Our haumana and staff represent an array of cultures and languages. Roughly 8 percent, or 15,000 public school students, have been identified as English Learners (EL). The video above shows the eclectic mix of student voices we must help amplify through our Department’s multilingual efforts.
When students’ identities, histories, cultures, and languages are woven into their educational experience, they build a stronger connection to the curriculum, engage on a new level and contribute to the learning environment. This commitment to honor our keiki and their ohana’s home language bring Nā Hopena A‘o to life in our schools. This is why I’m excited for our upcoming inaugural multilingualism symposium, “Our Languages, Our Future,” on March 2 at Farrington High School.
The purpose of this fully booked conference is to foster collaboration across each level of the Department and create a dialogue around how we can continue to innovate and move this important work forward. Attendees will hear from keynote speaker Dr. Aída Walqui, director, WestEd Teacher Professional Development, who will introduce five principles that guide quality learning for language learners and how to prepare them for a complex future. The conference will also feature breakout sessions by presenters from schools, universities and the community that will highlight innovative classroom and school practices to structure and sustain opportunities to incorporate students’ languages and cultures into the classroom. Mahalo to our Office of Curriculum and Instructional Design and Office of Student Services for co-sponsoring this event.
HIDOE, with policy support from our Board of Education, has made tremendous strides in multilingualism in education with the adoption and implementation of several language policies: a revised Ka Papahana Kaiapuni (2014), Seal of Biliteracy (2015) and Multilingualism for Equitable Education (2016). We must continue to build upon this work.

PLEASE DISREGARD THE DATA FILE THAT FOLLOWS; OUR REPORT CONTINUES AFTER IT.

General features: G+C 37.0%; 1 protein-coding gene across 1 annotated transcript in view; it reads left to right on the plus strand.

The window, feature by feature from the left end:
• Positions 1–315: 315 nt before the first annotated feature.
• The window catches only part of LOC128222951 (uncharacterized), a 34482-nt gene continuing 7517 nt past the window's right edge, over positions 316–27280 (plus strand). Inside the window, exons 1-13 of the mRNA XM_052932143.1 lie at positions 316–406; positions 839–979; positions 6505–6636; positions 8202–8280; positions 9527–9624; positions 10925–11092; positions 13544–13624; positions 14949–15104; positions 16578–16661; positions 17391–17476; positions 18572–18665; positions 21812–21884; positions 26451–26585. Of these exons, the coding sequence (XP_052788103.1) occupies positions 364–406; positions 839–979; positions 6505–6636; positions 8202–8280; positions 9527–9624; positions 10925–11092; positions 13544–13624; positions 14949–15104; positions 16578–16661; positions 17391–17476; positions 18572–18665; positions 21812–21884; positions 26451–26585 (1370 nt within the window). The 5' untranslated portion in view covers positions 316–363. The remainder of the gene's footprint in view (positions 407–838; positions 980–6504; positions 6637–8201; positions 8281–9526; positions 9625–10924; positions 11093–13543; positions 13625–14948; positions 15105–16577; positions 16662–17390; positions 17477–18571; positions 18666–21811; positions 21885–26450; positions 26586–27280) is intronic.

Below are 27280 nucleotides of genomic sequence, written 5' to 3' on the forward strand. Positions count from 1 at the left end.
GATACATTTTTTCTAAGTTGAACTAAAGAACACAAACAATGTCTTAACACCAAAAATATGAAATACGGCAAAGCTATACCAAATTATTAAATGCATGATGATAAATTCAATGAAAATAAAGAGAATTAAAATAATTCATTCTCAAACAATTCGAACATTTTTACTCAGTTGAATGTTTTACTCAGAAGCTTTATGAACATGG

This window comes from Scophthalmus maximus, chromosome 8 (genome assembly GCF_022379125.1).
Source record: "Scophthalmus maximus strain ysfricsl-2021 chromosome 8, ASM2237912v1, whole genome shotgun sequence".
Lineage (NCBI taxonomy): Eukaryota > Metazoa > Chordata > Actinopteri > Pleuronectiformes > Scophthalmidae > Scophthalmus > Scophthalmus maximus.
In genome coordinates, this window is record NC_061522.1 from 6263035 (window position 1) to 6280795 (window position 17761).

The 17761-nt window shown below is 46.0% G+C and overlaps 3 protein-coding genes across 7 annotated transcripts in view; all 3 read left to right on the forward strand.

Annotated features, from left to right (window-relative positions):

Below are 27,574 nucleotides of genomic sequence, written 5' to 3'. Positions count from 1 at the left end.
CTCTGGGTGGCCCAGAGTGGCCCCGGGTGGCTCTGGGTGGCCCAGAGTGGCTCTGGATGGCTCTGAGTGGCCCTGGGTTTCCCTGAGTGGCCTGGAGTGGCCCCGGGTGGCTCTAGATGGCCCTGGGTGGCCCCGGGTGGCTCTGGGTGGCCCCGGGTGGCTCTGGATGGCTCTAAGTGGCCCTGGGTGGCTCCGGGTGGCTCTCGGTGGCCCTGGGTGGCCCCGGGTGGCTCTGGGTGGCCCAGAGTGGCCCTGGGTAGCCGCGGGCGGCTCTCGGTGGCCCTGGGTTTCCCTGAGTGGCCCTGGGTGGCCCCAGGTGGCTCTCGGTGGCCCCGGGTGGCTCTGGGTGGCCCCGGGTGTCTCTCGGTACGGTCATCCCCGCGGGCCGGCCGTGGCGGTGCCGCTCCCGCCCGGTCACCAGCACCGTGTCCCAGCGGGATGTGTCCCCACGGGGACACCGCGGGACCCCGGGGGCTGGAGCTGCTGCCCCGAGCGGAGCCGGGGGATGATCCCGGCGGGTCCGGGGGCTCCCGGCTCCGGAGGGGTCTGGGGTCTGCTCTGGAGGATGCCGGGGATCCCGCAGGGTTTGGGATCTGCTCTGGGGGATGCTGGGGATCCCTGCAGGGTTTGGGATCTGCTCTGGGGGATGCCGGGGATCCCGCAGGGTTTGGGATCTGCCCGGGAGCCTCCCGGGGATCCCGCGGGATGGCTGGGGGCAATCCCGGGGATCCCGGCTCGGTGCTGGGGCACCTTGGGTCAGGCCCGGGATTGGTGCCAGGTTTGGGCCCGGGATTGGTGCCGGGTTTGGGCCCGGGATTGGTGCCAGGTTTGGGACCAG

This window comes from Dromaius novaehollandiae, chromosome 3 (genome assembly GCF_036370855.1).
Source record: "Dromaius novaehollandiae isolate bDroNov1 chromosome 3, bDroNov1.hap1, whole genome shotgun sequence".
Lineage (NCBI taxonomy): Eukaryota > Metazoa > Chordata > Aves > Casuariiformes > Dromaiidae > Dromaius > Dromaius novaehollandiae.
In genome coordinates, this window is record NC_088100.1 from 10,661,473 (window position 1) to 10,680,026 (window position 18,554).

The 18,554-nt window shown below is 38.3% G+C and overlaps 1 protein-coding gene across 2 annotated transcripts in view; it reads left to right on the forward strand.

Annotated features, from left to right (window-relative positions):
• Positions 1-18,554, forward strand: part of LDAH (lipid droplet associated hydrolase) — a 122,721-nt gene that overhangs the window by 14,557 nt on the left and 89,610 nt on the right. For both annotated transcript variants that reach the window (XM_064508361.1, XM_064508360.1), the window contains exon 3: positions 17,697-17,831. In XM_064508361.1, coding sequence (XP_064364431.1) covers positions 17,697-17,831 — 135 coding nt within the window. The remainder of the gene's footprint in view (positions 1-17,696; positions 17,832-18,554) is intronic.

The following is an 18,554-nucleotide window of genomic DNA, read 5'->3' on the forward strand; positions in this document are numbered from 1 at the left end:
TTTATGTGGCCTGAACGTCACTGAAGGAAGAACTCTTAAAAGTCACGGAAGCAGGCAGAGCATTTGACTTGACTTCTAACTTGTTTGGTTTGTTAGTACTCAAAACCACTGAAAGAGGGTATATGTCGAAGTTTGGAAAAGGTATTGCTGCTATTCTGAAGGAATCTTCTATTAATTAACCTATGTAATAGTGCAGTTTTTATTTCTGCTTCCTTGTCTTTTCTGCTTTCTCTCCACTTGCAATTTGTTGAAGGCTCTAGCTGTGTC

This school year we are focused on strengthening our statewide EL Program to support HIDOE’s mission by providing a standards-based education through supplementary instructional and acculturation activities. Students identified as EL must be encouraged to continue developing their home language while learning English, which provides benefits such as gaining content knowledge in familiar languages, a greater proficiency in multiple languages and an affirmation of student identity.
For students who want to learn an additional language, the Department’s World Languages Program consists of instruction in 11 languages including American Sign Language, Chinese, French, German, Hawaiian, Ilokano, Japanese, Korean, Russian, Samoan, and Spanish, at the elementary and secondary school levels — many of which are heritage languages for our students. In addition to enabling students to be college, career, and community ready in a global society, these classes allow students to establish an educational culture that recognizes and values the wealth of linguistic and cultural diversity of their surroundings.
As new technologies continue to open doors across the world, multilingualism and multiculturalism has rapidly grown in importance. The study of world languages and the celebration of cultural diversity enables students to communicate, and prepares them to become contributing global citizens.